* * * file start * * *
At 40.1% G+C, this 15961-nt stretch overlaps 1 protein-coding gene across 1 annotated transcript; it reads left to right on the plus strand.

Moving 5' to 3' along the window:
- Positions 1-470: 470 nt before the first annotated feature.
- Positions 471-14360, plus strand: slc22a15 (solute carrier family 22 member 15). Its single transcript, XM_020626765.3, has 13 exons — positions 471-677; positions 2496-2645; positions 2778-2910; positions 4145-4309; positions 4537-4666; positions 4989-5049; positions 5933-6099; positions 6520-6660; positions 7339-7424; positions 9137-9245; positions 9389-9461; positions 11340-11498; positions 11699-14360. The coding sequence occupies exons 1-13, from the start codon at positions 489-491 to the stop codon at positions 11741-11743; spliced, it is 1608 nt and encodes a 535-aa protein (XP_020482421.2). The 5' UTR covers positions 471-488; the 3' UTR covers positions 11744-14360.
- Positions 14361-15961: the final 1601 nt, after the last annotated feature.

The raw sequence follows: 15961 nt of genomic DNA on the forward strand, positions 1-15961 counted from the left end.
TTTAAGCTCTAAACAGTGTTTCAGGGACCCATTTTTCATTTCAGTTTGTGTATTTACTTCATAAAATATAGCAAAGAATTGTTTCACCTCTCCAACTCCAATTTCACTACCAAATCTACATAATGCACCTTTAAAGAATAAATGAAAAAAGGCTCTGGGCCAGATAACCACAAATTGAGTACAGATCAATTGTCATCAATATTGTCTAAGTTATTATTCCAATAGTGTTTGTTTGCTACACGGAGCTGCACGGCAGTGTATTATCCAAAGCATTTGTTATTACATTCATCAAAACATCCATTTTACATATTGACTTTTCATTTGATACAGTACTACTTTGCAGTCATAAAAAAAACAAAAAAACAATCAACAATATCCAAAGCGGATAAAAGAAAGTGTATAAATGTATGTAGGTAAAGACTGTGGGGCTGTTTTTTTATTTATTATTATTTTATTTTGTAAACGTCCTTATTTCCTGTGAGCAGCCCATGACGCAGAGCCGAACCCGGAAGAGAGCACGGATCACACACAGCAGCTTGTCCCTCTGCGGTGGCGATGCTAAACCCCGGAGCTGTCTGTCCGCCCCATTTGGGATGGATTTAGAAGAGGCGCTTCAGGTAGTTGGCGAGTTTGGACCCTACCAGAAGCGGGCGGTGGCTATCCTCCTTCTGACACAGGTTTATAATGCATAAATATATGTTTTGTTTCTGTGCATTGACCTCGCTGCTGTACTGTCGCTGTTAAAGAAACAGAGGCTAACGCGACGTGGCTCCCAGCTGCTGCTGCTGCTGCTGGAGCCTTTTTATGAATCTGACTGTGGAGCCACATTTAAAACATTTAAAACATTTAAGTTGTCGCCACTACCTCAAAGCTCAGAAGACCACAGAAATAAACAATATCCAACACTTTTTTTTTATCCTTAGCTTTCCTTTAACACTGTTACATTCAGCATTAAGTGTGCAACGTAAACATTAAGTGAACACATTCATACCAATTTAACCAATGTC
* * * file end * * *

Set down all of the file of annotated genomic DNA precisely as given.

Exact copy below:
At 40.1% G+C, this 15961-nt stretch overlaps 1 protein-coding gene across 1 annotated transcript; it reads left to right on the plus strand.

Moving 5' to 3' along the window:
- Positions 1-470: 470 nt before the first annotated feature.
- Positions 471-14360, plus strand: slc22a15 (solute carrier family 22 member 15). Its single transcript, XM_020626765.3, has 13 exons — positions 471-677; positions 2496-2645; positions 2778-2910; positions 4145-4309; positions 4537-4666; positions 4989-5049; positions 5933-6099; positions 6520-6660; positions 7339-7424; positions 9137-9245; positions 9389-9461; positions 11340-11498; positions 11699-14360. The coding sequence occupies exons 1-13, from the start codon at positions 489-491 to the stop codon at positions 11741-11743; spliced, it is 1608 nt and encodes a 535-aa protein (XP_020482421.2). The 5' UTR covers positions 471-488; the 3' UTR covers positions 11744-14360.
- Positions 14361-15961: the final 1601 nt, after the last annotated feature.

The raw sequence follows: 15961 nt of genomic DNA on the forward strand, positions 1-15961 counted from the left end.
TTTAAGCTCTAAACAGTGTTTCAGGGACCCATTTTTCATTTCAGTTTGTGTATTTACTTCATAAAATATAGCAAAGAATTGTTTCACCTCTCCAACTCCAATTTCACTACCAAATCTACATAATGCACCTTTAAAGAATAAATGAAAAAAGGCTCTGGGCCAGATAACCACAAATTGAGTACAGATCAATTGTCATCAATATTGTCTAAGTTATTATTCCAATAGTGTTTGTTTGCTACACGGAGCTGCACGGCAGTGTATTATCCAAAGCATTTGTTATTACATTCATCAAAACATCCATTTTACATATTGACTTTTCATTTGATACAGTACTACTTTGCAGTCATAAAAAAAACAAAAAAACAATCAACAATATCCAAAGCGGATAAAAGAAAGTGTATAAATGTATGTAGGTAAAGACTGTGGGGCTGTTTTTTTATTTATTATTATTTTATTTTGTAAACGTCCTTATTTCCTGTGAGCAGCCCATGACGCAGAGCCGAACCCGGAAGAGAGCACGGATCACACACAGCAGCTTGTCCCTCTGCGGTGGCGATGCTAAACCCCGGAGCTGTCTGTCCGCCCCATTTGGGATGGATTTAGAAGAGGCGCTTCAGGTAGTTGGCGAGTTTGGACCCTACCAGAAGCGGGCGGTGGCTATCCTCCTTCTGACACAGGTTTATAATGCATAAATATATGTTTTGTTTCTGTGCATTGACCTCGCTGCTGTACTGTCGCTGTTAAAGAAACAGAGGCTAACGCGACGTGGCTCCCAGCTGCTGCTGCTGCTGCTGGAGCCTTTTTATGAATCTGACTGTGGAGCCACATTTAAAACATTTAAAACATTTAAGTTGTCGCCACTACCTCAAAGCTCAGAAGACCACAGAAATAAACAATATCCAACACTTTTTTTTTATCCTTAGCTTTCCTTTAACACTGTTACATTCAGCATTAAGTGTGCAACGTAAACATTAAGTGAACACATTCATACCAATTTAACCAATGTC